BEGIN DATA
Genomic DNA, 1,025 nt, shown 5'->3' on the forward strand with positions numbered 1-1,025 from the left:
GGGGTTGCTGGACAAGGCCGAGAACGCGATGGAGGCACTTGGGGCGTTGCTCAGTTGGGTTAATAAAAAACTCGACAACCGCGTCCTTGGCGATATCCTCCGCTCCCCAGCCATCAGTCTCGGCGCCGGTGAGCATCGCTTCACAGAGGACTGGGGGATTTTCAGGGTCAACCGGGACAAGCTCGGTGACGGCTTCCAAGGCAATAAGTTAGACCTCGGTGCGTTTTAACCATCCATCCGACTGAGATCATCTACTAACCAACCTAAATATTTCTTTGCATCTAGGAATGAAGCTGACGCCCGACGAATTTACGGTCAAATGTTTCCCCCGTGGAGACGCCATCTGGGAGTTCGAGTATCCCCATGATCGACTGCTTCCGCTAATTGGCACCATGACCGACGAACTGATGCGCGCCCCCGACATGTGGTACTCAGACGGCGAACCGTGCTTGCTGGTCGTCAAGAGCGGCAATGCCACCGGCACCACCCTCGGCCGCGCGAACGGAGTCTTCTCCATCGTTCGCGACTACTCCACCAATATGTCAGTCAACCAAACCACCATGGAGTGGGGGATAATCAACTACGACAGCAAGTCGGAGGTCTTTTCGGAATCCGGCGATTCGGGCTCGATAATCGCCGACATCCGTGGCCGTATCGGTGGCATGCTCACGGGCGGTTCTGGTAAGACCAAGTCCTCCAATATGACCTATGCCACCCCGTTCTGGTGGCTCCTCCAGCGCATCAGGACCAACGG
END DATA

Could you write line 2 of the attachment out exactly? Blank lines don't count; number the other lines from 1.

GGGGTTGCTGGACAAGGCCGAGAACGCGATGGAGGCACTTGGGGCGTTGCTCAGTTGGGTTAATAAAAAACTCGACAACCGCGTCCTTGGCGATATCCTCCGCTCCCCAGCCATCAGTCTCGGCGCCGGTGAGCATCGCTTCACAGAGGACTGGGGGATTTTCAGGGTCAACCGGGACAAGCTCGGTGACGGCTTCCAAGGCAATAAGTTAGACCTCGGTGCGTTTTAACCATCCATCCGACTGAGATCATCTACTAACCAACCTAAATATTTCTTTGCATCTAGGAATGAAGCTGACGCCCGACGAATTTACGGTCAAATGTTTCCCCCGTGGAGACGCCATCTGGGAGTTCGAGTATCCCCATGATCGACTGCTTCCGCTAATTGGCACCATGACCGACGAACTGATGCGCGCCCCCGACATGTGGTACTCAGACGGCGAACCGTGCTTGCTGGTCGTCAAGAGCGGCAATGCCACCGGCACCACCCTCGGCCGCGCGAACGGAGTCTTCTCCATCGTTCGCGACTACTCCACCAATATGTCAGTCAACCAAACCACCATGGAGTGGGGGATAATCAACTACGACAGCAAGTCGGAGGTCTTTTCGGAATCCGGCGATTCGGGCTCGATAATCGCCGACATCCGTGGCCGTATCGGTGGCATGCTCACGGGCGGTTCTGGTAAGACCAAGTCCTCCAATATGACCTATGCCACCCCGTTCTGGTGGCTCCTCCAGCGCATCAGGACCAACGG